Plumbing is an essential part of your daily life. When you hire a plumber to clear your drains, service your water heater or install a water softener, you want the assurance of a job well done. While reading reviews and learning more about the company's history can help, the # 1 thing to look for is a plumbing license.
Only a few states — Kansas, Missouri, Nebraska, New York, Pennsylvania and Wyoming — don’t assign plumbing licenses through the state. Actually, they use city and county groups to supply oversight and licensing. While the specific requirements to get a plumbing license vary by region, you can rest assured that hiring a licensed Expert is the ideal way to decrease the possibility of poor workmanship, scams and health issues.
Educational Requirements for Plumbers
This is what it takes to become a licensed plumber:
- Education: Many vocational schools and community colleges facilitate plumbing certificates or degrees. In most scenarios, the training includes all the vital skills plumbers use every day.
- Apprenticeship: Both union and non-union organizations offer apprenticeship programs that integrate classroom learning with hands-on experience. These programs normally last four to five years, and apprentices receive wages during their training.
- Licensing exam: Each state offers its own plumbing assessment, which candidates must pass to acquire a license. The materials covered include plumbing fixtures, drainage systems, vents and venting, fabrication, pipe maintenance, administrative procedures and more. Qualifications to take the exam vary based on where you are and licensing level.
Types of Plumbing Licenses and Certifications
Plumbers can receive various licenses and certifications based on their knowledge and experience. These vary by location, and not all are offered in every state, but the most common plumbing licenses and certifications include:
- Plumbing certificate: Many states only need plumbers to have a certificate to work on residential jobs with a limited scope of work. This is more or less an apprentice-level plumber working with a certified supervisor.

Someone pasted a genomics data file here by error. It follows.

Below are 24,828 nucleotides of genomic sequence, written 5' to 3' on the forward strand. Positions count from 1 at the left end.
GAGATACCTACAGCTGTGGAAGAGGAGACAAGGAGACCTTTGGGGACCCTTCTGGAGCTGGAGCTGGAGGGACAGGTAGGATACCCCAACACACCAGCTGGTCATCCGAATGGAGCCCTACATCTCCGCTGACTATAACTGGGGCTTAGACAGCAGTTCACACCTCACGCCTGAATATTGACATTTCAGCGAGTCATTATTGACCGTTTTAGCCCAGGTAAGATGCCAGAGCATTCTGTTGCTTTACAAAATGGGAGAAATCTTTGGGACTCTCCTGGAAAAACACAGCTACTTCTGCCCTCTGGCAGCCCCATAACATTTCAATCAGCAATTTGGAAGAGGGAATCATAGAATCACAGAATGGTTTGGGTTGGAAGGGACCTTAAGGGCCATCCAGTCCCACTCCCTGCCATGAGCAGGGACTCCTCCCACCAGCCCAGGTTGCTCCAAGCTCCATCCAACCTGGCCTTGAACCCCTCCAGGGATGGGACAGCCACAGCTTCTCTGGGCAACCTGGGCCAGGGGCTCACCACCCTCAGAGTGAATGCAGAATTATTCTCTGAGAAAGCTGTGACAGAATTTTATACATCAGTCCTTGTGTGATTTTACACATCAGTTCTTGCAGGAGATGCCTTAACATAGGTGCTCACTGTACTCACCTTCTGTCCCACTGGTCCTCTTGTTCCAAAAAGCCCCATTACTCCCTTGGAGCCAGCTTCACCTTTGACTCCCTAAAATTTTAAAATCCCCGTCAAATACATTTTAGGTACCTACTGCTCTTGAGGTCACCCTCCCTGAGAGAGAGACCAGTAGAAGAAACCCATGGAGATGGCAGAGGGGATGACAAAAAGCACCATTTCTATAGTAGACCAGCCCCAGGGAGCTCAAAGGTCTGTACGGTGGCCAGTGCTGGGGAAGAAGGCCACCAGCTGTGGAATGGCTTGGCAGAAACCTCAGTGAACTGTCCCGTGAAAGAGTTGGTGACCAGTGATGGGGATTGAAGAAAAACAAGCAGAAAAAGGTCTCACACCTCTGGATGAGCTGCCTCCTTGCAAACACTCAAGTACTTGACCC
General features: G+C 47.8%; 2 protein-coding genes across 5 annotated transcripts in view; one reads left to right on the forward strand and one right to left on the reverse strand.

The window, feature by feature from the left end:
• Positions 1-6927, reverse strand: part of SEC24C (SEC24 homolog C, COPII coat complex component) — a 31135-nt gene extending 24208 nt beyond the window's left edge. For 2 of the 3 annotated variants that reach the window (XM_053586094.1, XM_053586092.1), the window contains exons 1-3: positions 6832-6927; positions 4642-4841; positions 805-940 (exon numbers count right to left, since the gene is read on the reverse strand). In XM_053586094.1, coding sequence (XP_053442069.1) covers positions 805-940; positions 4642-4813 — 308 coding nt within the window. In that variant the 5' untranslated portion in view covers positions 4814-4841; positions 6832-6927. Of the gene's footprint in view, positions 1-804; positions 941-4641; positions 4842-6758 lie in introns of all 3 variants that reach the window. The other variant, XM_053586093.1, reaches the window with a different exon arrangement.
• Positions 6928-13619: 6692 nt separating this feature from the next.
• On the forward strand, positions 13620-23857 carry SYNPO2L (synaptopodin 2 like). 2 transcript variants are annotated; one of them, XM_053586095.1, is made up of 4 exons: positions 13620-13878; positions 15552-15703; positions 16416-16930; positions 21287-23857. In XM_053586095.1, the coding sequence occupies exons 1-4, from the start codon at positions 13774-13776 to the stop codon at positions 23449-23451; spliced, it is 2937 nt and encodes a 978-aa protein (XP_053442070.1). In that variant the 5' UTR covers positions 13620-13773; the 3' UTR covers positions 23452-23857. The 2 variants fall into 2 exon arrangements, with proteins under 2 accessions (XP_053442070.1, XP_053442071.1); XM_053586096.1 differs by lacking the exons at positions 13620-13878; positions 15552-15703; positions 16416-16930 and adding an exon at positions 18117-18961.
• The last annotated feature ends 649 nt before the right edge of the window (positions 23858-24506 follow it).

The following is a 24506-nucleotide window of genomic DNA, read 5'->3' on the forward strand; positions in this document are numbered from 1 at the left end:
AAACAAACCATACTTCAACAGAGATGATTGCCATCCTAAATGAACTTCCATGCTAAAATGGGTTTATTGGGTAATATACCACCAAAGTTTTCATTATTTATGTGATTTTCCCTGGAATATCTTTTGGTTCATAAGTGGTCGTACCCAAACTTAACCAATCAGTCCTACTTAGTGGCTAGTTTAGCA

- Journeyman plumber: Usually, plumbers may take the journeyman’s licensing exam after completing an apprenticeship and having 4 - 5 years of hands-on experience.
- Master plumber: The requirements to qualify for the master plumber’s licensing exam vary greatly by location. Some assessments only require 12 to 24 months working as a journeyman plumber, whereas others require four or five years of journeyman experience.
- ACE certification: Training to be an Advanced Certified Expert demonstrates the maximum level of professionalism and practical experience. Attaining ACE certification is more exhausive than typical plumber licensing and usually requires annual recertification to guarantee that techs are up-to-date with the latest industry standards.
Benefits of Hiring a Licensed Plumber
Choosing an unlicensed plumber for the job might be cheaper initially, but that’s where the benefits end. Don’t risk it — only hire a licensed expert, regardless of the job size, to ensure all the perks of professional experience:
- Outstanding craftsmanship: Plumbing is not an easy field. Conducting even the most straightforward jobs, like snaking a drain, involves specialized equipment and years of expertise. Because of the need to complete classroom education and hands-on training, you can rest assured that a licensed plumber has what it takes for a job well done.
- Liability insurance: A large number of states require plumbers to display proof of liability insurance as part of the licensing process. This prevents you, the homeowner, from being held liable for property damage or medical bills if a plumber has an accident while completing work in your home.
- Legal and code-compliant: Major plumbing jobs frequently require permits to ensure safety and legality. Unlicensed plumbers are routinely turned down the needed permits. If they go ahead with the job, you could encounter code violations and accompanying fees later on. Similarly, you might face legal repercussions if an unlicensed plumber damages the local waterways. Remove these risks by only contracting a licensed professional.
- Preserved health and safety: A competent plumber adheres to the proper methods for working on water supply lines, sewer pipes and gas lines. Years of hands-on experience are essential to reduce the risk of water contamination, sewer backups and gas leaks.
- Trustworthy services: Unfortunately, there are plumbers out there that don't have your best interest at heart. A fully licensed team is far less likely to attempt to swindle you than an unlicensed company. In the end, homeowners can file a formal complaint with the state licensing board if they suspect fraud, leaving the plumber with a steep fine or even causing them to lose their license. Knowing this provides extra peace of mind when hiring a plumber for the first time.
Set up Any Plumbing Services with a Licensed Professional
At Stevenson Service Experts, we go above and beyond to offer the best plumbing services to our customers throughout North America. First, we are licensed, insured and ACE-certified. What’s more, everything we do is backed by our 100% satisfaction guarantee. To receive reliable plumbing services in your area, please contact a Stevenson Service Experts office near you today!